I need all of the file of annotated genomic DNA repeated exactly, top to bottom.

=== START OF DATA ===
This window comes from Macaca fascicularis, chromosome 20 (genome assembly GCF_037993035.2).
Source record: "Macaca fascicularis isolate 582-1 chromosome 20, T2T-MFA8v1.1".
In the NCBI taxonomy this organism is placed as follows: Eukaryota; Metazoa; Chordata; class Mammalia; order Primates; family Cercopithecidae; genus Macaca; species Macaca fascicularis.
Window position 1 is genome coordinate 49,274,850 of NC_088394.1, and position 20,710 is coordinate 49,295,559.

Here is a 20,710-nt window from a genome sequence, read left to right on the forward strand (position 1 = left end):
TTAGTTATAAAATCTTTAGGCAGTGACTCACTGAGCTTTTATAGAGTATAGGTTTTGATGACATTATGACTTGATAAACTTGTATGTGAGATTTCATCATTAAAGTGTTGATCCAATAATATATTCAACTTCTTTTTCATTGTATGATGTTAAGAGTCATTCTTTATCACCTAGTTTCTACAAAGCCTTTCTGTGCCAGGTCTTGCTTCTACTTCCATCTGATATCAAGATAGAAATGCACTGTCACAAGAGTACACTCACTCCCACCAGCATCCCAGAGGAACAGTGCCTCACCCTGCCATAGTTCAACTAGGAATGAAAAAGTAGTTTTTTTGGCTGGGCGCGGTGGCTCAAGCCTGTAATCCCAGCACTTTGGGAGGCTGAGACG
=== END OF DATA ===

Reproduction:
This window comes from Macaca fascicularis, chromosome 20 (genome assembly GCF_037993035.2).
Source record: "Macaca fascicularis isolate 582-1 chromosome 20, T2T-MFA8v1.1".
In the NCBI taxonomy this organism is placed as follows: Eukaryota; Metazoa; Chordata; class Mammalia; order Primates; family Cercopithecidae; genus Macaca; species Macaca fascicularis.
Window position 1 is genome coordinate 49,274,850 of NC_088394.1, and position 20,710 is coordinate 49,295,559.

Here is a 20,710-nt window from a genome sequence, read left to right on the forward strand (position 1 = left end):
TTAGTTATAAAATCTTTAGGCAGTGACTCACTGAGCTTTTATAGAGTATAGGTTTTGATGACATTATGACTTGATAAACTTGTATGTGAGATTTCATCATTAAAGTGTTGATCCAATAATATATTCAACTTCTTTTTCATTGTATGATGTTAAGAGTCATTCTTTATCACCTAGTTTCTACAAAGCCTTTCTGTGCCAGGTCTTGCTTCTACTTCCATCTGATATCAAGATAGAAATGCACTGTCACAAGAGTACACTCACTCCCACCAGCATCCCAGAGGAACAGTGCCTCACCCTGCCATAGTTCAACTAGGAATGAAAAAGTAGTTTTTTTGGCTGGGCGCGGTGGCTCAAGCCTGTAATCCCAGCACTTTGGGAGGCTGAGACG